Unfortunately, I only had a couple of hours¬†to create one so I cheated and used an American recipe for a (supposedly) Dutch almond¬†lattice tart with apricot jam that I found online and used regular shortcrust pastry instead of a dough that involved¬†proving, kneading etc. The ingredients were pretty much all¬†in tablespoons which was a bit frustrating (ever tried precisely measuring out a tablespoon of solid marzipan?!) and I didn’t have quite a few¬†of the required ingredients so I ended up improvising and making up my own version. It took quite a while to cook in the oven, the top becoming ever browner while the middle remained soggy as I panicked that I’d incinerated it, convinced the finished product was going to end up an outright insult to the good people of the Netherlands.

Anyway, as is so often the case with cooking, it turned out fabulously and received lots of compliments from my colleagues. Despite its success, it’s certainly not authentic Dutch cuisine so I decided to christen it with its own unique name, Iris Tart, in her honour. I’ll certainly be making it again and will think of her when I do!

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INGREDIENTS

For the pastry:

  • 340g/12 oz plain flour
  • 2 tbsp brown sugar
  • 170g/6 oz butter
  • 2 tbsp milk
  • 1 tsp cinnamon

For the filling:

  • 115g/4 oz butter
  • 130g/4.5 oz marzipan (+ extra if you wish to use for decorations)
  • 3 large eggs
  • 85g/3 oz caster/granulated sugar
  • 45g/1.5 oz plain flour
  • 150g/5 oz dried apricots, snipped into small pieces
  • Sprinkling of demerara sugar

METHOD

For the pastry:

  1. Pre-heat the oven to 180 degrees C (or 160 fan), grease a large heatproof flan dish with butter/margarine and place the apricots in a jug of boiling water to soak.
  2. Place the flour, sugar and cinnamon in a large mixing bowl and then rub the butter into the mixture with your fingertips until breadcrumb-type bits form. Add the milk and form into a ball of dough. If it’s too sticky add some more flour and if it’s too dry and crumbly add a splash more milk.
  3. Wrap the pastry in clingfilm and chill in the fridge for at least 25 minutes.

For the filling:

  1. About 5-10 minutes before the pastry’s chilling time is up, beat the butter, eggs and sugar together in a bowl.
  2. Grate the marzipan block into the mixture (you may want to chill it for a bit if it’s too squishy to grate) and then fold in the flour and soaked apricot pieces.
  3. Remove the pastry from the fridge and roll out on a floured surface with a rolling pin until it’s about 0.5cm thick. Carefully transfer onto the prepared flan dish and gently press down into the fluted bits. Trim off the excess pastry with a knife.
  4. Squish the offcuts back together and roll out again. Cut into 9 strips, each around 1 inch wide and long enough to lie across the tart.
  5. Pour the filling into the flan dish and then carefully arrange the pastry strips in a lattice pattern on the top – ‘glue’ them together with a bit of water on your fingertip if needs be.
  6. Sprinkle the tart with some demerara sugar and then place in the oven for around 35-40 minutes until the top is golden brown and the filling is cooked through.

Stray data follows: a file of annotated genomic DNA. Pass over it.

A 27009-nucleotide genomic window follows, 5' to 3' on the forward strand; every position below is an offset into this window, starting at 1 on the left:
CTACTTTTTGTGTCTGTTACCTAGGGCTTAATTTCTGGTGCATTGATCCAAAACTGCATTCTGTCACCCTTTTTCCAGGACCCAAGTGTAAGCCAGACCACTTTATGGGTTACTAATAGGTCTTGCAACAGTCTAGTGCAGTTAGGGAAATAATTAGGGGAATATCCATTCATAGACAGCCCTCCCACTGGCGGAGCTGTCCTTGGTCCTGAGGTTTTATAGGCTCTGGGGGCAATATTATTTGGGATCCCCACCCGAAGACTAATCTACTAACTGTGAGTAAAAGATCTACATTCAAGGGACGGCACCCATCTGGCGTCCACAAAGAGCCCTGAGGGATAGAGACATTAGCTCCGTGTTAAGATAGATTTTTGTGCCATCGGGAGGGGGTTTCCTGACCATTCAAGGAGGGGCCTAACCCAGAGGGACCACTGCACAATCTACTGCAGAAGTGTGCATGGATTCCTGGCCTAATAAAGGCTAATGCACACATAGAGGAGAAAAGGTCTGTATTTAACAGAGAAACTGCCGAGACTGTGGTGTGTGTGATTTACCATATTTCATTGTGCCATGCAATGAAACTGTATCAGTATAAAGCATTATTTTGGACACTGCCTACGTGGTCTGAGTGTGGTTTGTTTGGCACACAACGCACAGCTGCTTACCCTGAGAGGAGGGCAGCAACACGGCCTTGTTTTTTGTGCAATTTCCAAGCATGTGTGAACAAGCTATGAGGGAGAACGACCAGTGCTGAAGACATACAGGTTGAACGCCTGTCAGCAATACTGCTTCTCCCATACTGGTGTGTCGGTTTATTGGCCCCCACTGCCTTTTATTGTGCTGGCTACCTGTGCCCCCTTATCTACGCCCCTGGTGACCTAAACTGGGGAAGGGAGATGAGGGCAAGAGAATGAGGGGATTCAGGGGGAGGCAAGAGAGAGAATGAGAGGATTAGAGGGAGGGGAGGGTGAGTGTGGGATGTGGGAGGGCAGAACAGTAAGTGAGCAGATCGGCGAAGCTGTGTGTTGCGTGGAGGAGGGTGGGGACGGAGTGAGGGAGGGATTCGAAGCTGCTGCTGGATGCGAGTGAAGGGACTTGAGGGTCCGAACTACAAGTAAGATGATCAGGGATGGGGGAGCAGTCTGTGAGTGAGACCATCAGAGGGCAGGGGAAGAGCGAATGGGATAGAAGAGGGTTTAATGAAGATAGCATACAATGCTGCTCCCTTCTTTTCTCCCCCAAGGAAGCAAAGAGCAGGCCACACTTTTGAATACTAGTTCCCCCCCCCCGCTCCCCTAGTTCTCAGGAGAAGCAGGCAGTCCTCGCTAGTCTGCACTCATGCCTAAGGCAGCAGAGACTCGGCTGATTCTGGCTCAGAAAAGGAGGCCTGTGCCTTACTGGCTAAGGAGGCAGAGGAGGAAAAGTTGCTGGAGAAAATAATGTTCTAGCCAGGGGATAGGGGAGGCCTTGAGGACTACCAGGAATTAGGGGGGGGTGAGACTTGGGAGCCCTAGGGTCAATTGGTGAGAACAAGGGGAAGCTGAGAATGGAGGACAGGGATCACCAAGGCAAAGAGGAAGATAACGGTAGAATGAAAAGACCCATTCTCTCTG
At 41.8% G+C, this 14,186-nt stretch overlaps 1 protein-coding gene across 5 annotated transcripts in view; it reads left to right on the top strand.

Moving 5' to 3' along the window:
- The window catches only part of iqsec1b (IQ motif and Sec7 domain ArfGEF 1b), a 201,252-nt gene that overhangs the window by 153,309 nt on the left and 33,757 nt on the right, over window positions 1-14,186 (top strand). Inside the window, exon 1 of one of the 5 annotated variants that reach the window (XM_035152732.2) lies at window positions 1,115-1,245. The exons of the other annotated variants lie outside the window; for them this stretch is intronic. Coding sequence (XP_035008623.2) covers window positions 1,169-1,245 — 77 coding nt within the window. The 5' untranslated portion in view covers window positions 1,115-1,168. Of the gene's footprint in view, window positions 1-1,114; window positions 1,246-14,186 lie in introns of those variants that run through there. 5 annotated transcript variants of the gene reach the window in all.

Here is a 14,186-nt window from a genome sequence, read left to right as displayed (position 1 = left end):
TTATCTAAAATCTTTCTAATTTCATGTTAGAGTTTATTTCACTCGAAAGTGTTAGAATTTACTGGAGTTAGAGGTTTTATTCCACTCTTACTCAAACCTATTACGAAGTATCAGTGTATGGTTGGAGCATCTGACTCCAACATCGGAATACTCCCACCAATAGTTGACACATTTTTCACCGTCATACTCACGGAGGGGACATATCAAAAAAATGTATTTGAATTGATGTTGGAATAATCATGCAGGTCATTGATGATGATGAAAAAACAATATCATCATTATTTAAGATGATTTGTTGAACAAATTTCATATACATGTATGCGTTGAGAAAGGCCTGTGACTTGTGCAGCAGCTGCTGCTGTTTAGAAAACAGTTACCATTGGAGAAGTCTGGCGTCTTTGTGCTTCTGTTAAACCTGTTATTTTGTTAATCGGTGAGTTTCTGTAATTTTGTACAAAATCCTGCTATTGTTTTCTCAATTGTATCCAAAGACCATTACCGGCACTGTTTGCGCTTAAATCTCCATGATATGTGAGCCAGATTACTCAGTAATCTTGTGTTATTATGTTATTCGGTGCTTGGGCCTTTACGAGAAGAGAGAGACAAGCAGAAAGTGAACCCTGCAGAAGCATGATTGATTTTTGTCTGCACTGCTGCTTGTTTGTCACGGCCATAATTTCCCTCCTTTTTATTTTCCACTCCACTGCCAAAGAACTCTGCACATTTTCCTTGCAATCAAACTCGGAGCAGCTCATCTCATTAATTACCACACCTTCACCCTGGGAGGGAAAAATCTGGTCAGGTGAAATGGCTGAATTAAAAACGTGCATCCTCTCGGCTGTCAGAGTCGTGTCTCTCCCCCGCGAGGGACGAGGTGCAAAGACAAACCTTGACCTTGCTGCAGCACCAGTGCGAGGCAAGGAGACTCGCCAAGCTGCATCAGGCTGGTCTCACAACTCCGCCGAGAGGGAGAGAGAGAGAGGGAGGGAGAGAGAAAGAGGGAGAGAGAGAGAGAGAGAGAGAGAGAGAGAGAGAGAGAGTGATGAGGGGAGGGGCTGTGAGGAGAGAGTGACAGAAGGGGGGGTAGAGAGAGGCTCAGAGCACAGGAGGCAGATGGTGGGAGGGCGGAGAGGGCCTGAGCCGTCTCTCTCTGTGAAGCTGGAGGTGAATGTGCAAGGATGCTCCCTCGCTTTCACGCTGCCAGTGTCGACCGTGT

7. Transfer onto a wire rack to cool and decorate with extra marzipan adornments if you fancy. Enjoy the tart cold as it is or serve warm with a bit of cream or ice cream.

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Categories: Other Treats, Uncategorized | Tags: , , , , , , , , , , , , , , , , | Leave a comment

Low Fat Christmas Pudding Brownies

I’ve recently been compiling a ring binder of print-outs of healthier recipes that I’ve found online so that I can easily look them up when I feel like cooking something that’s not too chock-full of calories, fat and sugar. One Google result that caught my attention was the¬†original chocolate version of this recipe, which I came across here: http://allrecipes.co.uk/recipe/1107/i-can-t-believe-they-re-low-fat-brownies.aspx. It included the genius idea of adding mushed prunes in place of butter or margarine to create a gorgeously moist but less fatty cake.

I don’t understand why prunes are¬†so neglected as a fruit. I know they’re infamous for being used as a means of ‘keeping you regular’ and carry metaphorical connotations of wrinkles, shriveling and general lifelessness, but they’re so underrated as a food in their own right. I bought some for the first time in forever recently and had forgotten what a deliciously rich, almost caramelly, flavour they have.

Anyway, I digress (I swear I’m not being paid by some kind of Prune Advisory Board) – I’m in the grip of full-blown Christmas fever at the moment as the end of November rapidly approaches, so I decided to add a festive twist to the original recipe by incorporating some extra fruit and nuts and a dash of warming winter spice. When both my dad and I sampled them, our immediate thoughts were of Christmas pudding, hence the title!

I also reduced the amount of sugar used in the original version¬†as it annoys me when recipes are labelled as ‘healthy’ due to low fat content but include an obscene amount of the sweet stuff. I wouldn’t say these taste identical to regular brownies but they’re utterly delicious – rich, moist and full of flavour – and I really don’t think people would know they were low fat and lower sugar if you didn’t tell them. I also like the fact that they’re a healthier alternative that don’t require expensive and/or obscure ingredients. I love the new wave of inventive vegan/raw/generally all-round-saintly treats but coconut oil, agave syrup and near-industrial¬†quantities of cashew nuts don’t come cheap.